The result was a double-edge sword – not only does the cinema verité style give Holocaust much of its power but the violence also seems real, which gave Deodato a headache following the film’s release. After the picture was withdrawn from Italian cinemas, Deodato was sent to court on obscenity charges and had to prove that the murders on film were faked. That’s how convincing the gore in Cannibal Holocaust is. The director lost the first bout of legal battles and all prints were to be destroyed, but he managed to get the verdict overruled and the film was eventually released uncut in Deodato’s homeland.

Holocaust tries hard to rise above its unpleasant attributes by taking a moral stance, yet the attempts to give the bloodshed meaning often fall flat. Deodato’s grasp of social commentary is hardly subtle, and the film’s message is made abundantly clear – the director is stating that civilised man is worse than the so-called “savages.” The filmmakers who meet their demise in the movie go about the jungle raping the natives, burning down their homes, and mindlessly slaughtering their livestock. The viewer doesn’t feel any sympathy for Yates and his crew when they eventually meet their maker. The “cannibals” only resort to violence when pushed too far. The message is brought home in the final scene, when Kerman’s professor casually questions, “I wonder who the real cannibals are?” It’s laughably overstated, but nothing in Cannibal Holocaust is geared toward subtlety. Yet, by taking this route, Deodato puts himself in the hypocritical position of decrying the very sensationalism that the picture trades on. If he’s against violence, then why assault the audience with hardcore gore?

Of course, Holocaust obliterates any chance of becoming a credible social commentary for one unfortunate element: the real-life animal cruelty. What you’ve heard is true. Deodato agreed to the killing of animals, all for the camera’s edification. In no way, shape or form is murdering helpless creatures suitable for entertainment purposes, and it makes the film impossible to defend. What’s most sickening about these scenes is the way the actors behave, appearing to enjoy these barbaric acts. It makes the whole affair much more unsettling. The fact that much of it occurs during the found footage portion of the film only helps to heighten one’s discomfort. A muskrat is gutted, a bound pig is shot at point-blank range, a monkey faces a horrid end, and in the most gut-churning segment, Yates and his colleagues capture a turtle, chop off its head, and proceed to tear-out its innards. There’s no clear reason for why Deodato felt these scenes were necessary, although he’s not the only Italian director to employ such methods (Cannibal Ferox and Eaten Alive! also committed these crimes). While some won’t be able to look past this difficult topic – and who could blame them? – film historians have been able to appreciate Holocaust’s technical bravado.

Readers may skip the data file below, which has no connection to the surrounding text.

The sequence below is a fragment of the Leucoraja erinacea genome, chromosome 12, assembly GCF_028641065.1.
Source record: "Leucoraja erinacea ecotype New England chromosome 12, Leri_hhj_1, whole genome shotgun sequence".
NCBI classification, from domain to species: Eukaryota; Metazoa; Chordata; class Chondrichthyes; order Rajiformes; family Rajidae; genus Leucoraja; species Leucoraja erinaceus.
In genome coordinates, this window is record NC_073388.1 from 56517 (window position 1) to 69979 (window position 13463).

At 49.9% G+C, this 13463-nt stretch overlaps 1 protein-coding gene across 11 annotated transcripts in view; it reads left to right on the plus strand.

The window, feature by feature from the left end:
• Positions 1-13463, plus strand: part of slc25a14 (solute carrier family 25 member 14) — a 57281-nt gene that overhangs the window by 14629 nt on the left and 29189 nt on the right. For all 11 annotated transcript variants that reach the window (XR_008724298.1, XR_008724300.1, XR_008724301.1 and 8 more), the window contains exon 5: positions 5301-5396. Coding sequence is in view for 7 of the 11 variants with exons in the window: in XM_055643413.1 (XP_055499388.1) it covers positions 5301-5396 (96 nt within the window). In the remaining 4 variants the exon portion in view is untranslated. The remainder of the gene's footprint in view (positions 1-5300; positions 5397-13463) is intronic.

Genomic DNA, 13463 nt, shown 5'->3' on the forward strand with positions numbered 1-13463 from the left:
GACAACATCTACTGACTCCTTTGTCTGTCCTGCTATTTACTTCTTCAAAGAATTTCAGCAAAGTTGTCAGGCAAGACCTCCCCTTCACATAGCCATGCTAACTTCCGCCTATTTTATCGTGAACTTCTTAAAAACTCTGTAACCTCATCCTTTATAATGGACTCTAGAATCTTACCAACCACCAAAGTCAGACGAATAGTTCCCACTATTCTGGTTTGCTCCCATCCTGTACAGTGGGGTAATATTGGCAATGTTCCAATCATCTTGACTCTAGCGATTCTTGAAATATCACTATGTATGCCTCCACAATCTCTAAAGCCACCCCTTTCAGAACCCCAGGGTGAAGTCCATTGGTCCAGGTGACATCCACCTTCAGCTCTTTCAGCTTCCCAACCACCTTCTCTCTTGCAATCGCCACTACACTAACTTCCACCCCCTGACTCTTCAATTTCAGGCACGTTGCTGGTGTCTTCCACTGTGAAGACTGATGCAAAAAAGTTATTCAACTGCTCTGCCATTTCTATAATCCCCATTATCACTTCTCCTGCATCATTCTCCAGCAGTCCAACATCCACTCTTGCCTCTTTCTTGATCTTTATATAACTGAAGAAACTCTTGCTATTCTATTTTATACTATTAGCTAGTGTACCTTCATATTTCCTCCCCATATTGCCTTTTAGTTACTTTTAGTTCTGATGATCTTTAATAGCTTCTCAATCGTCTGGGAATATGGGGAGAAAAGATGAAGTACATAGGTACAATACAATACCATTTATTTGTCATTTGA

One of the film’s more memorable ingredients is the soundtrack by renowned composer Riz Ortolani (who would go on to score Deodato’s trashy The House on the Edge of the Park). I’ve always considered his electronic music to be hugely overrated, but there’s no denying the poetic elegance he brings to some of the scenes here. The opening aerial shot of the Amazon jungle manages to lull you into a false sense of security, and the score undergoes a radical change in tone when the horror begins to unfold. Its a haunting, beautiful score that opposes the brutality of the film’s events. Deodato uses the music to full effect, particularly the main theme which sticks in the mind. His direction is routine – point-and-shoot like Prosperi and Jacopetti – but it works for the material. It’s just a shame that the director felt the need to line the film with nothing but shock value.

For gorehounds, Deodato’s movie is probably the Holy Grail. The violent, make-believe acts committed on people in the film are no less shocking. Aldo Gasparri’s make-up effects are incredibly realistic, matching his influential work on White Slave and Django 2 for overall impact. Just about every form of mutilation occurs in Holocaust. People are dismembered, castrated, raped, sliced-up and, um, eaten. Deodato crosses the line often and only people with cast-iron stomachs need apply. Seeing a woman’s foetus forcibly aborted wasn’t on my list of things to see, and sitting through Holocaust is an endurance test. Watching it makes you feel guilty.